Estonia’s health record system is a fast-paced success story that began in part when a reorganisation left GPs without access to patient information, as Claire Read explains

When Madis Tiik says that many people have told him he’s ahead of his time, it doesn’t come as a surprising revelation.



This GP is one of the key figures in Estonia’s impressive and rapid healthcare digitisation, a journey which has created a nationwide electronic health record system for the country’s 1.3 million citizens, and which has sparked the interest – and envy – of colleagues around the world.

For Dr Tiik, the path to that achievement began with an obstacle to his personal practice. When he began working as a GP, he found himself facing a significant challenge with patient records – namely he didn’t have access to any.

“In 1998, when I qualified, Estonia changed the system so GPs were split out from hospitals where primary care patients were previously taken care of,” explains Dr Tiik. “We moved out of the hospitals, we rented rooms, and started our own practices.

“At that time all the records were on paper. And we did not have good legislation about patient records, and hospitals decided that if you go away from our building, we are not giving you any patient records. They belong to us.”

It left the newly qualified GP wondering what to do. “I didn’t have any history with patients – I didn’t know any patients. I had just finished medical school and started my practice. So I thought: ‘OK, if I don’t have any historic material from my patients let’s start with empty paper.’

And then I thought: ‘OK, if I’m starting from scratch, why would I use paper?’”

He decided he wouldn’t. So he dusted off some software for GPs that he’d helped develop during his university days – “I described the functionality, and there were some other students from physics and maths who programmed it” – and delved straight into paperless healthcare.

It was a decision which placed him at the forefront of healthcare digitisation in Estonia. It also, formally speaking, meant he was breaking the law.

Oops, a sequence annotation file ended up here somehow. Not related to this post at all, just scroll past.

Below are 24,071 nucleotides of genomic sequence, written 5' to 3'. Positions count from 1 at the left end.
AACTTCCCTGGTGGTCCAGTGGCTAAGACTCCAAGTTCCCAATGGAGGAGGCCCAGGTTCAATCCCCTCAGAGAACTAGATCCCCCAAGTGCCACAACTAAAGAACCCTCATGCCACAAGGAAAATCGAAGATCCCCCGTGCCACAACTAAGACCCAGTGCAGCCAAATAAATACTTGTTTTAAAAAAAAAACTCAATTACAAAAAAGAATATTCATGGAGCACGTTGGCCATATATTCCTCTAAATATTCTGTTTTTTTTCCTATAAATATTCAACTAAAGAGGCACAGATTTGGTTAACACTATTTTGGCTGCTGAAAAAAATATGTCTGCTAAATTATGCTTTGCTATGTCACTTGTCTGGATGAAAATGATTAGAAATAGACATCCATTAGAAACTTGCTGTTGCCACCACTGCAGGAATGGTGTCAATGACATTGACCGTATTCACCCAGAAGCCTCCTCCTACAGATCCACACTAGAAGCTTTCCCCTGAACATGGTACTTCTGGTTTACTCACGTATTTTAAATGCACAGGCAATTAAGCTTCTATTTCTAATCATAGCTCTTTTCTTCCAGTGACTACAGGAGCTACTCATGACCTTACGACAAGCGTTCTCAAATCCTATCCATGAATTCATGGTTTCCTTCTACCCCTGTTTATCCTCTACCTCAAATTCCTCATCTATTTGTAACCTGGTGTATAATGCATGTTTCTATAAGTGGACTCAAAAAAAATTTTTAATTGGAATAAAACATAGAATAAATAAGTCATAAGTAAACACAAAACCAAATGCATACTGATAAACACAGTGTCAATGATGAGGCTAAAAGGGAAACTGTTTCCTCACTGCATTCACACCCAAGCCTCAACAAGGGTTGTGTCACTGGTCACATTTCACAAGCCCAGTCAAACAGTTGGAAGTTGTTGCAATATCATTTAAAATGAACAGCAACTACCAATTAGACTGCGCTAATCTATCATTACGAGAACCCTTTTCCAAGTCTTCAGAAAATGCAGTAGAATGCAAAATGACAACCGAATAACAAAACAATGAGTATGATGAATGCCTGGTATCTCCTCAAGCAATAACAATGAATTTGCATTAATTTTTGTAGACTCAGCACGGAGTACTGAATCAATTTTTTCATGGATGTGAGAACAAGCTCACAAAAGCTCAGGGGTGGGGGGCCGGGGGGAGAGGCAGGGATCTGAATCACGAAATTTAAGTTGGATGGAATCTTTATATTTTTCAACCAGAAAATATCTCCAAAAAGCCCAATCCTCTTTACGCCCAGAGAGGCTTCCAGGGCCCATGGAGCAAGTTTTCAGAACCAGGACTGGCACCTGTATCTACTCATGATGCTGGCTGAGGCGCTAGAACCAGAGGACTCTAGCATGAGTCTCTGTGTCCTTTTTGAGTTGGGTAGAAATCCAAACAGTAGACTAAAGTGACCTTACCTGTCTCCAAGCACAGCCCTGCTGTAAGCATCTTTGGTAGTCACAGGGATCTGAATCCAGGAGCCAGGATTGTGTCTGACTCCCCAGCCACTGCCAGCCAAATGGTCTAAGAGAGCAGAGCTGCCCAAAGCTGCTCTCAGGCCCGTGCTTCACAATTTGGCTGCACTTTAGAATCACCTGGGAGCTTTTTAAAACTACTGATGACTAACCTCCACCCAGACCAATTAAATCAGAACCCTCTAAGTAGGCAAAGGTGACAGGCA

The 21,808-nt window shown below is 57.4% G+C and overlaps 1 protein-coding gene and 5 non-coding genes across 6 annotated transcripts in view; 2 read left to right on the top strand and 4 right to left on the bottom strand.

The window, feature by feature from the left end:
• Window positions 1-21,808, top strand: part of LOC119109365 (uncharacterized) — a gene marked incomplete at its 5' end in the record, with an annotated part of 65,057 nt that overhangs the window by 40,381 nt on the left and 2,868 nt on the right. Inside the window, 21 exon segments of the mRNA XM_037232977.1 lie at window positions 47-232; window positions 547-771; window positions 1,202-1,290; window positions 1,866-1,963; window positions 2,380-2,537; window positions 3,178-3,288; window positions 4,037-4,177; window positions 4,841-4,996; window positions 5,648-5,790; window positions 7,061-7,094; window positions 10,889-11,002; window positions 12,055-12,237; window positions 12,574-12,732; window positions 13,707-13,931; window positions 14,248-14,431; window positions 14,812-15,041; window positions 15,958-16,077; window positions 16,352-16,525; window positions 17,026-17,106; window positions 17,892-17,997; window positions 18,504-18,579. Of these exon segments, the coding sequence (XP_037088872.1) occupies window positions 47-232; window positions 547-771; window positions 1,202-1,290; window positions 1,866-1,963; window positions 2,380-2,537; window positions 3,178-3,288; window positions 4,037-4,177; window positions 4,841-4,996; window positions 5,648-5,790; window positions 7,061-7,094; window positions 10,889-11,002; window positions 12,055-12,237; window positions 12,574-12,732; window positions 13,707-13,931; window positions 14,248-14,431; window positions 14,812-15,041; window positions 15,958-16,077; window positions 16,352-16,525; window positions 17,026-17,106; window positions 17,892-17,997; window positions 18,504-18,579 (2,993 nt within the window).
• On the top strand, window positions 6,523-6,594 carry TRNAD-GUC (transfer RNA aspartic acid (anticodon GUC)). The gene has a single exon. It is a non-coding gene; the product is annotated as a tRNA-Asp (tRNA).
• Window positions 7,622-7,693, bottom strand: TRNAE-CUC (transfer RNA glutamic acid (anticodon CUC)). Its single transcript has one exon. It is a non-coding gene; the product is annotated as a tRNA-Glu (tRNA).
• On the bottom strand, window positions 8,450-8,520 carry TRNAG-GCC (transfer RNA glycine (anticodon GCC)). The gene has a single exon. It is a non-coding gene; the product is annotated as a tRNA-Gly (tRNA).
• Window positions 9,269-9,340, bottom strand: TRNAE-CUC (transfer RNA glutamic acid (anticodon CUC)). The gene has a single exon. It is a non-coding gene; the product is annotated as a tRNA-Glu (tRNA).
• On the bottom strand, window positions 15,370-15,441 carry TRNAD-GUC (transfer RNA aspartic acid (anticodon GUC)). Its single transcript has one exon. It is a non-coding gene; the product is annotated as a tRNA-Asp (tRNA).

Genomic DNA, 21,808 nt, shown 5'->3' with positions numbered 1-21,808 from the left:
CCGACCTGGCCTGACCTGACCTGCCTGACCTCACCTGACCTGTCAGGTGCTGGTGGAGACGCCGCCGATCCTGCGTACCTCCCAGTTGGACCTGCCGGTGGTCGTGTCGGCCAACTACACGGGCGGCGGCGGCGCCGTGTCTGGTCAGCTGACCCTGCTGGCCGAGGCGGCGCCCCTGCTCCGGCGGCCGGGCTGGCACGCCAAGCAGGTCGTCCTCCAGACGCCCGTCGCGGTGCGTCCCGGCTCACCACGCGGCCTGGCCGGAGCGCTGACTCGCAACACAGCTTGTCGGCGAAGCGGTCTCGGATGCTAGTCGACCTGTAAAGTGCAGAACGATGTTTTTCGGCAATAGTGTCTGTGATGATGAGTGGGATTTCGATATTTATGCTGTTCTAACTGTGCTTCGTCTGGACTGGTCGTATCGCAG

Estonia: The digital pioneers

  • Launched nationwide electronic health record in 2008.
  • Record retrieves data as needed from the individual software systems run by healthcare providers.
  • System also automatically compiles national statistics on healthcare trends and performance.
  • Patients have access to their own record, verifying their identity via ID card.

“Electronic records only became allowed with new legislation that came into force in 2002. So for the first four years, I [adopted] an illegal way of practice. When someone came to check on me from the health insurance company, I said: ‘I can print out everything you need but then you will have 10 kilograms of paper to read.’ So they said: ‘OK, it is not necessary but we have to remind you that it’s not allowed.’ I became like a pioneer in this field.”

He was soon recognised as such by government and clinical colleagues alike. In 2005, when Estonia’s ministry of social affairs decided to create an eHealth Foundation, Dr Tiik was one of the founder members. He went on to become chief executive of the organisation, which steered the creation of a central electronic health record.

Wishing they were here

Where does a chief information officer (CIO) for one of the recently named NHS global digital exemplar sites seek her own inspiration? For Rachel Dunscombe, Estonia is top of the list.

“The really blindingly good thing they’ve done is made it really simple; they’ve allowed people to become digital citizens,” says Salford Royal Foundation Trust’s CIO.

“They are working at a speed, pace and technology trajectory of the best corporates, and the best industries. And there must be some cultural issues there. We in the NHS are constrained by everything – by risk, by question asking, by over-governance perhaps. But in Estonia they have become unconstrained, and they’re moving at a pace that is extraordinary.

“A lot of former Eastern bloc states have not been democracies for long, so I don’t think they are as steeped into the processes. So they actually don’t see the risks, necessarily. They just say: ‘Why not? Let’s do it.’ And there’s something to learn from that.”

The record can be accessed and edited by all healthcare professionals across all sectors, as well as viewed by the patient.